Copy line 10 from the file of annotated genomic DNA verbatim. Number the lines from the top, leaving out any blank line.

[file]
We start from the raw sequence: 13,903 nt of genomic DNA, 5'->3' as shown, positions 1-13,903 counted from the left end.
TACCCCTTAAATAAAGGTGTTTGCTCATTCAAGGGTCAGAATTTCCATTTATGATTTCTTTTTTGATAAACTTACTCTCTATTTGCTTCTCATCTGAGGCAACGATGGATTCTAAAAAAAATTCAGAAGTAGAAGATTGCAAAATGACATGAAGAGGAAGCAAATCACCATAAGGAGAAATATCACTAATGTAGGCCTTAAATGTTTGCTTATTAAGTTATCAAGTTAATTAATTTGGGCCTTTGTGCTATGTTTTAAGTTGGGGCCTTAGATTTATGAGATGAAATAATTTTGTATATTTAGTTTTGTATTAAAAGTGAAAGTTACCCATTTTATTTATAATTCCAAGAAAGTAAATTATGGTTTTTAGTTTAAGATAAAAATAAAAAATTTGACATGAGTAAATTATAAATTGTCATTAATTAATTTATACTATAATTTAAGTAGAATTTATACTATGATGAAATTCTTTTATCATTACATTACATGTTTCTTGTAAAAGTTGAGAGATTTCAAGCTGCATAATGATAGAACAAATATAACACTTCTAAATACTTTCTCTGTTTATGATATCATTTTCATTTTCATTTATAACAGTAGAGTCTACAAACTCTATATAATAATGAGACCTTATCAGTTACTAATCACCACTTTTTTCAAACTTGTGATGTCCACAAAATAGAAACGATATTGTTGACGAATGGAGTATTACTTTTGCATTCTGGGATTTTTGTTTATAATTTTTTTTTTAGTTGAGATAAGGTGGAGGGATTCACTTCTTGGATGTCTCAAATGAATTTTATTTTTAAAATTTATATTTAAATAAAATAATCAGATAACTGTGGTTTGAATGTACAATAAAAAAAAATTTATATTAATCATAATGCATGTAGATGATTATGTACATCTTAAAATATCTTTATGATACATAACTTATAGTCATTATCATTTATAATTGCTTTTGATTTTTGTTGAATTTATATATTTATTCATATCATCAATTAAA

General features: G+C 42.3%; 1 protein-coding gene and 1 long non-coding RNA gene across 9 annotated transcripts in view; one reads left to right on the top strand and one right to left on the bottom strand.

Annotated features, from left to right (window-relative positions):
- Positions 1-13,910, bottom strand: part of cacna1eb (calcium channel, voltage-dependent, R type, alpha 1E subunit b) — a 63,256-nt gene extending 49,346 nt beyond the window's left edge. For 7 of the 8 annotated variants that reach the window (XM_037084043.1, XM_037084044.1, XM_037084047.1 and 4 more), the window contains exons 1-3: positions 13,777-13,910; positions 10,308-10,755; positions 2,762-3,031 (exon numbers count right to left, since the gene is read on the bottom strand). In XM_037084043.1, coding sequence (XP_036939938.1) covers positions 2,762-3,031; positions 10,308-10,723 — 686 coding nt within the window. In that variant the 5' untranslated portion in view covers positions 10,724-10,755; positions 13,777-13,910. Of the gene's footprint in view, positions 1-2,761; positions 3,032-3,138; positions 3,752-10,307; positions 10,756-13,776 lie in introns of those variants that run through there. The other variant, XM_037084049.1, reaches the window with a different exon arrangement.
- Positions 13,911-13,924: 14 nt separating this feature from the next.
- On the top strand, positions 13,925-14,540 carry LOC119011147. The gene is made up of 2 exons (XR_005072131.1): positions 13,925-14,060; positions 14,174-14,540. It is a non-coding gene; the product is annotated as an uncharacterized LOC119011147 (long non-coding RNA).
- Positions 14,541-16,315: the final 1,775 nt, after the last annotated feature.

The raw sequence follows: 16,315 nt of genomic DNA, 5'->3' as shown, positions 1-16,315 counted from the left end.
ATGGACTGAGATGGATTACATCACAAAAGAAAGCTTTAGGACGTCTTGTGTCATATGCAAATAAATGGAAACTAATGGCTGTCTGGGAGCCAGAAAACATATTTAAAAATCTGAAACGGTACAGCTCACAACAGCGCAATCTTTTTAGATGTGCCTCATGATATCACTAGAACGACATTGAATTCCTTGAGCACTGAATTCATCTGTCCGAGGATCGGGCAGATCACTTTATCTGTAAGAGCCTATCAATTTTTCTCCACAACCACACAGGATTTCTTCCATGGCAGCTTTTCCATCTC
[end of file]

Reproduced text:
ATGGACTGAGATGGATTACATCACAAAAGAAAGCTTTAGGACGTCTTGTGTCATATGCAAATAAATGGAAACTAATGGCTGTCTGGGAGCCAGAAAACATATTTAAAAATCTGAAACGGTACAGCTCACAACAGCGCAATCTTTTTAGATGTGCCTCATGATATCACTAGAACGACATTGAATTCCTTGAGCACTGAATTCATCTGTCCGAGGATCGGGCAGATCACTTTATCTGTAAGAGCCTATCAATTTTTCTCCACAACCACACAGGATTTCTTCCATGGCAGCTTTTCCATCTC